OSI reference model

OSI reference model

 In order to exchange data between computers, various protocols are required, ranging from physical forms such as cables to file transfer and applications.

What if these conventions were implemented in a single protocol?

 Various machines exist on the network. There are different cable types, different connector shapes, and different applications. Doing all this in one protocol would be a huge undertaking.

What about protocol upgrades?


It's all remade!

Having one protocol to do everything is not very efficient.

 Therefore, the International Organization for Standardization (ISO) has established the OSI reference model (Open System Interconnection) to enable data communication between different types of systems.

 The OSI reference model is a reference model that divides the communication functions that a computer should have into seven layers. It is commonly called the OSI 7-layer model.

OSI reference model

Modeling results in the following benefits:

for example,

If the interface with each layer does not change, there is no need to worry about other layers

 You don't have to worry about which cable to connect when sending e-mail, or whether your Internet connection is ADSL or FTTH.

 E-mail data goes down from the application layer where MUA (software for sending and receiving e-mails: Outlook, etc.) is located to the lower layer, and passes through the connecting cable (physical layer) as an electrical signal (bit signal). It will reach your computer. The receiving party passes the received electrical signal from the lower layer to the upper layer, and finally delivers it to the other party's MUA.

Can concentrate only on exchanging protocols with the same layer

 By assigning roles to each layer, there is no need to worry about what the lower layer and upper layer protocols are doing. Each layer can concentrate on working with protocols on the same layer without worrying about the layers below or above.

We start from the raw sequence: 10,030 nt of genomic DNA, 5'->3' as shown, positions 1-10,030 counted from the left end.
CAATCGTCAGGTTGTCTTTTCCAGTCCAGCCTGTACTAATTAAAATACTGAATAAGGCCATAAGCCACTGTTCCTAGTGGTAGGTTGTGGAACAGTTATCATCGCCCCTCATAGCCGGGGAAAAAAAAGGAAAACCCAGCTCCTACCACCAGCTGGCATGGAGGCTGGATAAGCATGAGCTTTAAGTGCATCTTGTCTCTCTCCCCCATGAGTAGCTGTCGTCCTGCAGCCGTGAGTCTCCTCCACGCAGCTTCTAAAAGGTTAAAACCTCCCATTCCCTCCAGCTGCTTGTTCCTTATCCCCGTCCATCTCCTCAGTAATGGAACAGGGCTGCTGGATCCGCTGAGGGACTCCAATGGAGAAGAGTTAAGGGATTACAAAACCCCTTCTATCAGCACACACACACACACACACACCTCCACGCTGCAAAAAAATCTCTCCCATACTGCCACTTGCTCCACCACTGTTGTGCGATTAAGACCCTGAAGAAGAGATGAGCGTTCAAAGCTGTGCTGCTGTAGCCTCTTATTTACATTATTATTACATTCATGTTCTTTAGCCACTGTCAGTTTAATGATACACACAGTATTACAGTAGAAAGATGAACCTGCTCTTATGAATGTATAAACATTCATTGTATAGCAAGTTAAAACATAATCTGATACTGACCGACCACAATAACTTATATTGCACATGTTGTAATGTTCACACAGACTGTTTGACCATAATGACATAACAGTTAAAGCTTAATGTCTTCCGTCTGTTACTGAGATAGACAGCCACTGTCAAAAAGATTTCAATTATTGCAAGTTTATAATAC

* The OSI reference model is advocated by the ISO (International Organization for Standardization), but it is only a conceptual model, and protocols are not developed according to it. In practice, there are also protocols that span multiple layers.

Division of Roles in the OSI Reference Model

 The OSI Reference Model is a model established by the International Organization for Standardization (ISO). In order to realize data communication between heterogeneous devices, the design policy of the network structure is defined by dividing it into 7 layers (layers). It is also commonly called the OSI 7-layer model.

● OSI 7-layer model

OSI 7-layer model
7th layerApplication layer
(Applications layer)
Provide network services. Defines how data is exchanged between applications.
6th layerPresentation
Defines the method of representing data exchanged in a session. Data conversion (character code: ASCII, EBCDIC, etc.) ・Compression is specified.
5th layerSession
Defines the procedure of a session (from start to end of communication).
4th layerTransport layerIt specifies how to communicate between two processes on each node. Responsible for retransmission, congestion handling, and reliable end-to-end communication.
3rd layerNetwork
It defines physical node addresses, communication methods between adjacent nodes, and so on.
2nd layerData
Link Layer
It defines physical node addresses, communication methods between adjacent nodes, and so on.
1st layerPhysical
It specifies the physical electrical characteristics of signal lines, pin shapes, cable characteristics, modulation methods, and so on.

 In this way, by dividing roles in each hierarchy, changes in one hierarchy will not affect other hierarchies. As a result, functionality can be easily modified and extended at each layer.

 For example, even if a twisted pair cable was used to connect to the network, but the connection is changed to a wireless connection, there is no need to change the protocols of layers above 3.

Advantages of the OSI Reference Model

  • Even if the vendor (manufacturer) is different, communication compatibility can be maintained by using a common model.
  • Even if the specifications of a specific layer are changed or modified, it does not affect other layers.
  • Network communications can be divided into smaller manageable units.
  • Understanding how each layer communicates makes learning the network easier.

And so on.